About David R. Lee


Entrepreneur, Technology Consultant, Chief Operating Officer at Kastling Group, Carnegie Mellon Computer Engineering, Yale Executive MBA (EMBA) Candidate, INTJ, Enneagram Type 1 (The Reformer)

I come from a broken home, but I have fond memories of my childhood. My mother was a former nurse, and my father was a former professor that founded a small education company. I grew up in Seoul, Korea at the tail end of its rapid industrialization period when my neighborhood was comprised of farms juxtaposed with 20-story buildings. My parents sent me to an English-speaking private school amidst farms in the outskirts of Seoul. I’m incredibly thankful for my parents’ sacrifices in lifestyle in lieu of my education. However, I mostly remember myself as a confused child speaking broken English at school and broken Korean at home.

In 1995, my mother and I moved to California, and I learned about the Internet. I started designing websites the same year (5th grade) and learned to code in visual basic. In my free time, I memorized HTML tags and decompiled visual basic programs for fun. By 6th grade, I was typing over 95 words per minute on a qwerty keyboard.

After about a year of learning, I created a website that ranked popular websites as an alternative to huge directory listing sites such as Yahoo, which contained too much information and obsolete links. My ranking website eventually averaged around 16,000 unique visitors per day and generated advertisement revenues of about $2000 per month. I learned early on that addressing what you find frustrating could become a viable business.

Unfortunately, there was one thing that excited me more than websites: video games. I was an avid gamer in 7th grade. I played Quake I (highest rank 35), and also led a guild on Team Fortress that participated in online tournaments. We were not always first, but our guild undoubtedly had the best website. I learned to recruit the top players, organize practices by situations, facilitate communications, improve morale, and build a well-coordinated team. While I was gaining new technical and life skills through extracurricular activities, my grades were flatlining particularly in the GATE program in middle school. I lost interest in academics, and my mother was worried about my future. When my report card consistently came back with a Cs, Ds and Fs, my mother declared that we move back to Korea, away from my existing routines.

While I was forced to put more effort into my studies in Korea, I continued my passion for the web by creating an online portal for my high school and organizing a webmaster club that grew to over 30 co-ed members in the first year. I also continued my passion for video games to a limited extent. I played Starcraft and Warcraft III, and I even became a referee for the first World Cyber Games (WCG).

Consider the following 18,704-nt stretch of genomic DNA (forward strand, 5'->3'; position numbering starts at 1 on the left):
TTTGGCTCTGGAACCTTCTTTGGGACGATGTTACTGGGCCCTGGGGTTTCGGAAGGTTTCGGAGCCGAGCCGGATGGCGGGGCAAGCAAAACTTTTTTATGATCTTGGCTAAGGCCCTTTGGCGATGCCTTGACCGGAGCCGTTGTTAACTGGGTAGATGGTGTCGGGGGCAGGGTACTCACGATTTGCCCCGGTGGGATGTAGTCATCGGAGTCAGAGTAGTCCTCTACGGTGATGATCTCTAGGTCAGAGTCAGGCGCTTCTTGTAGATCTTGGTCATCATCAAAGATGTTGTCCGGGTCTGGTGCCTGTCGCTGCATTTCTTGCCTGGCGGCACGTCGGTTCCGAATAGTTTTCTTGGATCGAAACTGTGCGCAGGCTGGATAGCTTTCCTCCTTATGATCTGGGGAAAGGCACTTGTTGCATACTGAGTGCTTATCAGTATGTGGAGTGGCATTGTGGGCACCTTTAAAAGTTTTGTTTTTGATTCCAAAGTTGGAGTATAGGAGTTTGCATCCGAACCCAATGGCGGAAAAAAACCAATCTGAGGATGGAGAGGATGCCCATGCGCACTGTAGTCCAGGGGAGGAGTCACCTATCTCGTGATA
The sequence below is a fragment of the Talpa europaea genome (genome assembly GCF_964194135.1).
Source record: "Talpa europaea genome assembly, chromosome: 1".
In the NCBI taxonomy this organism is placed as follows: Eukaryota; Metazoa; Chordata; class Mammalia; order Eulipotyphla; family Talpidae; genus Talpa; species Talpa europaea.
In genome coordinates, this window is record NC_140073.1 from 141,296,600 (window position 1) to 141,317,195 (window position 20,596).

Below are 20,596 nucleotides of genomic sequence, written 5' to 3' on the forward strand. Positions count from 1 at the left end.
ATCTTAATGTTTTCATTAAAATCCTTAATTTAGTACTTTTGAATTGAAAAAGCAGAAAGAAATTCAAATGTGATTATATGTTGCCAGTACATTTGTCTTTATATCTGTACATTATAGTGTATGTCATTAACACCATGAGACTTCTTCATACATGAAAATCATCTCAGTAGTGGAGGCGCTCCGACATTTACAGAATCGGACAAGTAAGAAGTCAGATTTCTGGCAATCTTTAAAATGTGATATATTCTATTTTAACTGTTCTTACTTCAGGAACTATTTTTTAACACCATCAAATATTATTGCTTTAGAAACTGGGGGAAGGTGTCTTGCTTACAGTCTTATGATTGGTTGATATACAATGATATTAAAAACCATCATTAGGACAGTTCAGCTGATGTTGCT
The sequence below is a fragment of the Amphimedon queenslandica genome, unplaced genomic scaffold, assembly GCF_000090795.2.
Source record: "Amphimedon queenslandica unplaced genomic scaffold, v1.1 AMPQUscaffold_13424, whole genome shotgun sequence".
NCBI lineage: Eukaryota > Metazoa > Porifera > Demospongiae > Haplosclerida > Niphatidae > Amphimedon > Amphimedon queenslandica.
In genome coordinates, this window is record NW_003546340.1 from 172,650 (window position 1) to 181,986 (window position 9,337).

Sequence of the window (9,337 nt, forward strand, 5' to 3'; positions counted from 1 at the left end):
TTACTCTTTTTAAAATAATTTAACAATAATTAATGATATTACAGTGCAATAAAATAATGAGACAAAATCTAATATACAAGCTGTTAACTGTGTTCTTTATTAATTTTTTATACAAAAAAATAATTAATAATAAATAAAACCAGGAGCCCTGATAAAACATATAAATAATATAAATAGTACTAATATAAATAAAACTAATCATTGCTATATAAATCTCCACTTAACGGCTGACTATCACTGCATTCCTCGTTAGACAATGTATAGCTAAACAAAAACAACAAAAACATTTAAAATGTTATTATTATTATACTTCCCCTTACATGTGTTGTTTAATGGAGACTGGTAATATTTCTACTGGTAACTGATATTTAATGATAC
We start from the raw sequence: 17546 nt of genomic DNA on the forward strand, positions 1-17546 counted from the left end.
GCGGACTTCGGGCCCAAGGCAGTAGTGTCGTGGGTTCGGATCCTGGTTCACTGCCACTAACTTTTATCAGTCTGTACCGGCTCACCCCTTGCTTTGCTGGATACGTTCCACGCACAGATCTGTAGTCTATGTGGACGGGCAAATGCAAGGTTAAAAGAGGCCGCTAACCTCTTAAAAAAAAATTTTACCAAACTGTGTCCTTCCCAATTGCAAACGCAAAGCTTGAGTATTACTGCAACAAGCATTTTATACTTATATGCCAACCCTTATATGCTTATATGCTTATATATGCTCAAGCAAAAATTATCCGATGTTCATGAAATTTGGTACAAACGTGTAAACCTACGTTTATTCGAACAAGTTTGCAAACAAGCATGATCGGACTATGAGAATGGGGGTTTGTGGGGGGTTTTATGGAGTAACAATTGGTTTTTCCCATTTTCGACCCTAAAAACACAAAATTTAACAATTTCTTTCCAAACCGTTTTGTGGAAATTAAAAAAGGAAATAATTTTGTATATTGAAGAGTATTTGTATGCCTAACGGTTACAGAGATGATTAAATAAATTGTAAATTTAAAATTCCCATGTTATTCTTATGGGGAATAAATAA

Upon graduation, I matriculated at Carnegie Mellon University (CMU) not only because of its strong computer engineering program but also because my favorite Warcraft III team was composed of two students attending CMU. I met my Warcraft III partner who made a similar decision, and we ultimately became a high caliber duo (highest rank 3).

In my final years at college, two friends and I started a mobile application project called Blue Sky that was sponsored by Motorola and CMU. It was a grand idea to elevate local communication using bluetooth technologies. Unfortunately, I had to leave the team upon graduation to start paying off my student loans by working for General Motors (GM) as an engineer. Thinking back, I was afraid to take the entrepreneurial leap at this time because I had seen the challenges of early ventures through my father’s business.

I realized at GM that my strength was optimizing inefficient processes with technology because I was far more interested in submitting multiple process improvement and technology patent ideas than performing my regular duties. I aligned my career with my strengths and worked as a consultant for Accenture and Booz Allen Hamilton. While the consulting firms were phenomenal in many aspects, I questioned whether the lack of career and training opportunities and travel obligations could achieve a fulfilling life.

In 2013, I co-founded a boutique technology consulting firm, Kastling Group, to address these concerns that enable us to provide higher quality specialized services empowered by a mission to ethically provide customer-centric modern services for all Americans. Kastling Group provided multimillion dollars of services since 2013 and supported over nine federal agencies and large corporations such as MasterCard and American Red Cross. Kastling Group came with an entirely different set of challenges, but we enjoy facing them without losing focus on our vision and values.

I am currently pursuing a Yale MBA to better evaluate and improve my goals and to find like minds in a pursuit to make positive impacts around the world.